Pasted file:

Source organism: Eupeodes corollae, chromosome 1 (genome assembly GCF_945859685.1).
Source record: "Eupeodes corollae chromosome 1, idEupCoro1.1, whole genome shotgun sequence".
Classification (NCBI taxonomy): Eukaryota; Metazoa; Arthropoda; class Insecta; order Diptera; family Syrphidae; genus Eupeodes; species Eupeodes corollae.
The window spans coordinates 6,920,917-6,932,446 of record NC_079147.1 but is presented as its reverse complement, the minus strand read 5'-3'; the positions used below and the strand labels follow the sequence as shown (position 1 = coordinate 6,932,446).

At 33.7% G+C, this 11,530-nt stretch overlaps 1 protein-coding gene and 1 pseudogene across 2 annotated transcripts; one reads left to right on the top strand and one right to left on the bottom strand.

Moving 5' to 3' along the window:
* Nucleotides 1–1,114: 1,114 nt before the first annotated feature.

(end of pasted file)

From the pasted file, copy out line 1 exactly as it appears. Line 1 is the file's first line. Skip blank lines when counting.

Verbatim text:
Source organism: Eupeodes corollae, chromosome 1 (genome assembly GCF_945859685.1).